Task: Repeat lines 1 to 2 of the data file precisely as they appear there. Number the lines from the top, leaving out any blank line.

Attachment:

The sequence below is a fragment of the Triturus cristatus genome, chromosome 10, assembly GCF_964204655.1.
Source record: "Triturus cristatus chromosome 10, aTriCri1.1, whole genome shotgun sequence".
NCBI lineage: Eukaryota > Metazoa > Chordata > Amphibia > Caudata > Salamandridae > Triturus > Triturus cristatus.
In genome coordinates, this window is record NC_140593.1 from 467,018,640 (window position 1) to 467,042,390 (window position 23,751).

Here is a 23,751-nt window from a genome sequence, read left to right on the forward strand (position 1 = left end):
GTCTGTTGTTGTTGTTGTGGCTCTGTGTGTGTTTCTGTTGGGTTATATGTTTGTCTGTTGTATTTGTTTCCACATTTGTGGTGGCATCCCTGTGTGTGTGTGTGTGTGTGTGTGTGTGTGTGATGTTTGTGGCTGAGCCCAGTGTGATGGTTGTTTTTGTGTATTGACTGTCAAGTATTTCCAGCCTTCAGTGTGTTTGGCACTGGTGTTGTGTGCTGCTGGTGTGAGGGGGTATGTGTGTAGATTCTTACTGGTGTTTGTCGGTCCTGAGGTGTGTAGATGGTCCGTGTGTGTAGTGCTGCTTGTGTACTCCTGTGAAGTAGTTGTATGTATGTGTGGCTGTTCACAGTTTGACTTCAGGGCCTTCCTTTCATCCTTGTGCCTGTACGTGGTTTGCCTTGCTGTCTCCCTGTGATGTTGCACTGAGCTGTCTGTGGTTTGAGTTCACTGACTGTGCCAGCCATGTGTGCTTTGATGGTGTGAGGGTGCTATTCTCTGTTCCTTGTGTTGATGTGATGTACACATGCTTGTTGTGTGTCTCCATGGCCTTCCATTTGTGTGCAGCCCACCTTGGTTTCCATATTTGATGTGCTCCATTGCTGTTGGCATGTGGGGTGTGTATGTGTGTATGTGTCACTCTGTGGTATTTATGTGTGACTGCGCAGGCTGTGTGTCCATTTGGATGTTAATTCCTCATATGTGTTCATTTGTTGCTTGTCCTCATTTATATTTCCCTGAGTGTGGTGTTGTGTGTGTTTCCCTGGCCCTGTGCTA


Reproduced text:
The sequence below is a fragment of the Triturus cristatus genome, chromosome 10, assembly GCF_964204655.1.
Source record: "Triturus cristatus chromosome 10, aTriCri1.1, whole genome shotgun sequence".